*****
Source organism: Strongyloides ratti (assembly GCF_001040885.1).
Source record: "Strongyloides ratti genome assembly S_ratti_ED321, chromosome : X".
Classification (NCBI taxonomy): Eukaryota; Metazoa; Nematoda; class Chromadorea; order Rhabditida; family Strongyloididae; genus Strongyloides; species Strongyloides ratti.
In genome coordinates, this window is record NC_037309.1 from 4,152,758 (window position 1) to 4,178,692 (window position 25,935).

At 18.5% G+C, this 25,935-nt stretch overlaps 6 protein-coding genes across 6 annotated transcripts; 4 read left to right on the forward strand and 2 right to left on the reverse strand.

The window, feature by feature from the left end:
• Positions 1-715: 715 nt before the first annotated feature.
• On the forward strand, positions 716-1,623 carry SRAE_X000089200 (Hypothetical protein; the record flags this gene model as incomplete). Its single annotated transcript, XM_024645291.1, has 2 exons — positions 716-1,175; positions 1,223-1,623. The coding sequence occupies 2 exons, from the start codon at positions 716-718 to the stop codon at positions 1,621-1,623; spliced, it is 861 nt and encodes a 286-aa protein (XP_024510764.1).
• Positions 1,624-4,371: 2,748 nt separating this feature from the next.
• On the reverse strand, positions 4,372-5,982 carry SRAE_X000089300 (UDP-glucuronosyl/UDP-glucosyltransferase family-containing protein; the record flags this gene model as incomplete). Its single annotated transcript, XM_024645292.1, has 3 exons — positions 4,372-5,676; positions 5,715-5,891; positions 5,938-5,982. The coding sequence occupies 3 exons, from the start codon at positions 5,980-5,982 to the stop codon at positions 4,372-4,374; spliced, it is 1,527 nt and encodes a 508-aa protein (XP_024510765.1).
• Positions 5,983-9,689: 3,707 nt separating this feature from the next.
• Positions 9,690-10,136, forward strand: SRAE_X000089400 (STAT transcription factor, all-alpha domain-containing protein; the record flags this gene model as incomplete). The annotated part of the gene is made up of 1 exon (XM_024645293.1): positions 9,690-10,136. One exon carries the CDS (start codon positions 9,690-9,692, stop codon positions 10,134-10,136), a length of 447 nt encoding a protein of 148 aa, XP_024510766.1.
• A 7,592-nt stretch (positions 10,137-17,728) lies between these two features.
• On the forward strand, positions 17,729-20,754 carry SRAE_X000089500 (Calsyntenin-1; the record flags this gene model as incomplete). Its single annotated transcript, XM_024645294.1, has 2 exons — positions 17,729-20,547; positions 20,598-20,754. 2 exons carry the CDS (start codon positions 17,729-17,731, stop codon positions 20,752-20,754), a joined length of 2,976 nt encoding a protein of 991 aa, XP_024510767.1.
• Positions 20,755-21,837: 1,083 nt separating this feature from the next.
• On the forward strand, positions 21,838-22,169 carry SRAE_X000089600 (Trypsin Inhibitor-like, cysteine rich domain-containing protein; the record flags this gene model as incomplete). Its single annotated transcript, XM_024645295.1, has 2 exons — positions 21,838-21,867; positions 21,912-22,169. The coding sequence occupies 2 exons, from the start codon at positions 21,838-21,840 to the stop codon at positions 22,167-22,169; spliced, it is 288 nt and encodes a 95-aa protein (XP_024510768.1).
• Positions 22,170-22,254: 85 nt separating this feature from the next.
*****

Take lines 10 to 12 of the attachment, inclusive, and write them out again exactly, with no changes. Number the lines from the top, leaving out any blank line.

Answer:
• On the reverse strand, positions 4,372-5,982 carry SRAE_X000089300 (UDP-glucuronosyl/UDP-glucosyltransferase family-containing protein; the record flags this gene model as incomplete). Its single annotated transcript, XM_024645292.1, has 3 exons — positions 4,372-5,676; positions 5,715-5,891; positions 5,938-5,982. The coding sequence occupies 3 exons, from the start codon at positions 5,980-5,982 to the stop codon at positions 4,372-4,374; spliced, it is 1,527 nt and encodes a 508-aa protein (XP_024510765.1).
• Positions 5,983-9,689: 3,707 nt separating this feature from the next.
• Positions 9,690-10,136, forward strand: SRAE_X000089400 (STAT transcription factor, all-alpha domain-containing protein; the record flags this gene model as incomplete). The annotated part of the gene is made up of 1 exon (XM_024645293.1): positions 9,690-10,136. One exon carries the CDS (start codon positions 9,690-9,692, stop codon positions 10,134-10,136), a length of 447 nt encoding a protein of 148 aa, XP_024510766.1.